Slouching Towards Bethlehem is a collection of essays by Joan Didion. They are split up into three parts; essays about California, memoir-ish personal essays, and essays about other places. The Californian section has both the best essays (the title essay, in particular, is excellent) and several short newspaper pieces. Didion’s writing on the paragraph- and sentence-level is spectacular, but many of the shorter pieces are somewhat unsatisfying.
Perhaps my favourite thing about her writing is her faculty with making her feelings about a topic leap off the page without ever directly copping to them. She will arrange short, factual sentences and remarks in such a way that you feel her contempt radiating towards its target, but without being able to point at any one particular source. It’s very fun to read and also technically impressive – I sure as hell can’t write like that.
Some selections follow.
a place where little is bright or graceful, where it is routine to misplace the future and easy to start looking for it in bed
What was most startling about the case that the State of California was preparing against Lucille Miller was something that had nothing to do with law at all, something that never appeared in the eight-column afternoon headlines but was always there between them: the revelation that the dream was teaching the dreamers how to live.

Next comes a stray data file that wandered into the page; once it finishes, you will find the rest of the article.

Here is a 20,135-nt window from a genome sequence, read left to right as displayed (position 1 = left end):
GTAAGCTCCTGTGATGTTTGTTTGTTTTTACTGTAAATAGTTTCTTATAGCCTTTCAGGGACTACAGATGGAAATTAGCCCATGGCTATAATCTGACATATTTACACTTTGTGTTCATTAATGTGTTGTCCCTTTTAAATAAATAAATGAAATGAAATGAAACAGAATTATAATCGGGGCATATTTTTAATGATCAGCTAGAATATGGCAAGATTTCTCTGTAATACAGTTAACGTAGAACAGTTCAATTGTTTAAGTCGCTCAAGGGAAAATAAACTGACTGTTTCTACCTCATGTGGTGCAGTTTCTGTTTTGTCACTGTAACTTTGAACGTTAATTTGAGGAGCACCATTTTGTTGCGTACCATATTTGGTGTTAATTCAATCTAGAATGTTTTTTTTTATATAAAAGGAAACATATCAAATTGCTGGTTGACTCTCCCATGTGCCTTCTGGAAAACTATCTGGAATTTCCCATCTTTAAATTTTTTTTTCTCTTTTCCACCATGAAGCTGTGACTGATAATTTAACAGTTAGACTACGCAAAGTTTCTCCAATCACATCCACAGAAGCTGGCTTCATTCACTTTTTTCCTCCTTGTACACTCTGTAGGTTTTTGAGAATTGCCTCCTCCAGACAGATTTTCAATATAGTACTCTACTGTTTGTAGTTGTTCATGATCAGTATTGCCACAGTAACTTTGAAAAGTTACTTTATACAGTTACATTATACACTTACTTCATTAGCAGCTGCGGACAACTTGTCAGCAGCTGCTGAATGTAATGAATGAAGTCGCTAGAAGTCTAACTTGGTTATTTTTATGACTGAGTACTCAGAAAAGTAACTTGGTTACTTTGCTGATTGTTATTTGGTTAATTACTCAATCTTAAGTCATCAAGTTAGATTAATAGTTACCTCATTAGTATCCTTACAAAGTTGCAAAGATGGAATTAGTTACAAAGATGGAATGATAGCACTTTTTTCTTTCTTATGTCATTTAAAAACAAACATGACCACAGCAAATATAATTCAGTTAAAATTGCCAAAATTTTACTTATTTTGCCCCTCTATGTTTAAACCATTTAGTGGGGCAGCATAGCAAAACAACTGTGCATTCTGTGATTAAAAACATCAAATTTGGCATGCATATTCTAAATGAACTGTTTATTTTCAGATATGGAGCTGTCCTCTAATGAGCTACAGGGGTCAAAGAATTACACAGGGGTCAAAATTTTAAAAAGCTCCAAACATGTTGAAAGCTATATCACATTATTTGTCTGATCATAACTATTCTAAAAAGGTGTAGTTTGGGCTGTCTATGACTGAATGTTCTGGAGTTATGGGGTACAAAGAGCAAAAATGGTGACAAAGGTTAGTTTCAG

As it happens I am comfortable with the Michael Laskis of this world, with those who live outside rather than in, those in whom the sense of dread is so acute that they turn to extreme and doomed commitments; I know something about dread myself, and appreciate the elaborate systems with which some people manage to fill the void, appreciate all the opiates of the people, whether they are as accessible as alcohol and heroin and promiscuity or as hard to come by as faith in God or History.
Fun fact: after reading this essay, I went to look up its subject because I didn’t know anything about him; the second paragraph of his Wikipedia page reads “Laski is perhaps most famous for being the subject of an essay by Joan Didion”
Jane says maybe I should talk to Chester Anderson. She will not give me his number.
Whenever I hear about the woman’s trip, which is often, I think a lot about nothin’-says-lovin’-like-something-from-the-oven and the Feminine Mystique and how it is possible for people to be the unconscious instruments of values they would strenuously reject on a conscious level, but I do not mention this to Barbara.